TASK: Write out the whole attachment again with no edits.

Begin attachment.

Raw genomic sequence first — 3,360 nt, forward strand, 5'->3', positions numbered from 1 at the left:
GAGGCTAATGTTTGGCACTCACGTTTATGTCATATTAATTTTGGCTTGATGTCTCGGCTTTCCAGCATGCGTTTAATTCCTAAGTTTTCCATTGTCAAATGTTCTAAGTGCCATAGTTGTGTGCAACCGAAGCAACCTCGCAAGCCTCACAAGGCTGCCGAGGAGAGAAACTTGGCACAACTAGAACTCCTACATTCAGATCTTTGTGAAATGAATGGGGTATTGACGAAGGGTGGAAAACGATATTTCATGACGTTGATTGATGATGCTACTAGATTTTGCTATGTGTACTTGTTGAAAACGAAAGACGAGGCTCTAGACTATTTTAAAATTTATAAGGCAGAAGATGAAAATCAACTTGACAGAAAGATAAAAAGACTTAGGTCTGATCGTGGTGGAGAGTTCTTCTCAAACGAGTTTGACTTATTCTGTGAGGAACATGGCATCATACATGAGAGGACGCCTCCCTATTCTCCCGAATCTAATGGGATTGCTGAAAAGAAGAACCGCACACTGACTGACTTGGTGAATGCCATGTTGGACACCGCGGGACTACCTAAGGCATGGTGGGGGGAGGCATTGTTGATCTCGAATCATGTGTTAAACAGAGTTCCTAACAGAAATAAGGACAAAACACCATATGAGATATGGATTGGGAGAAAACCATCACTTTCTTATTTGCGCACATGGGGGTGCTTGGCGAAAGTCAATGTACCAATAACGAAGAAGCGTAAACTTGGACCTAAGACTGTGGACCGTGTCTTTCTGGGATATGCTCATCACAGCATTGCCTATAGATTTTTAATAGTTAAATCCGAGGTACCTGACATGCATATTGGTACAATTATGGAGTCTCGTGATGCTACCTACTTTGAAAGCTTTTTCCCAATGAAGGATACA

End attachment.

Raw genomic sequence first — 3,360 nt, forward strand, 5'->3', positions numbered from 1 at the left:
GAGGCTAATGTTTGGCACTCACGTTTATGTCATATTAATTTTGGCTTGATGTCTCGGCTTTCCAGCATGCGTTTAATTCCTAAGTTTTCCATTGTCAAATGTTCTAAGTGCCATAGTTGTGTGCAACCGAAGCAACCTCGCAAGCCTCACAAGGCTGCCGAGGAGAGAAACTTGGCACAACTAGAACTCCTACATTCAGATCTTTGTGAAATGAATGGGGTATTGACGAAGGGTGGAAAACGATATTTCATGACGTTGATTGATGATGCTACTAGATTTTGCTATGTGTACTTGTTGAAAACGAAAGACGAGGCTCTAGACTATTTTAAAATTTATAAGGCAGAAGATGAAAATCAACTTGACAGAAAGATAAAAAGACTTAGGTCTGATCGTGGTGGAGAGTTCTTCTCAAACGAGTTTGACTTATTCTGTGAGGAACATGGCATCATACATGAGAGGACGCCTCCCTATTCTCCCGAATCTAATGGGATTGCTGAAAAGAAGAACCGCACACTGACTGACTTGGTGAATGCCATGTTGGACACCGCGGGACTACCTAAGGCATGGTGGGGGGAGGCATTGTTGATCTCGAATCATGTGTTAAACAGAGTTCCTAACAGAAATAAGGACAAAACACCATATGAGATATGGATTGGGAGAAAACCATCACTTTCTTATTTGCGCACATGGGGGTGCTTGGCGAAAGTCAATGTACCAATAACGAAGAAGCGTAAACTTGGACCTAAGACTGTGGACCGTGTCTTTCTGGGATATGCTCATCACAGCATTGCCTATAGATTTTTAATAGTTAAATCCGAGGTACCTGACATGCATATTGGTACAATTATGGAGTCTCGTGATGCTACCTACTTTGAAAGCTTTTTCCCAATGAAGGATACA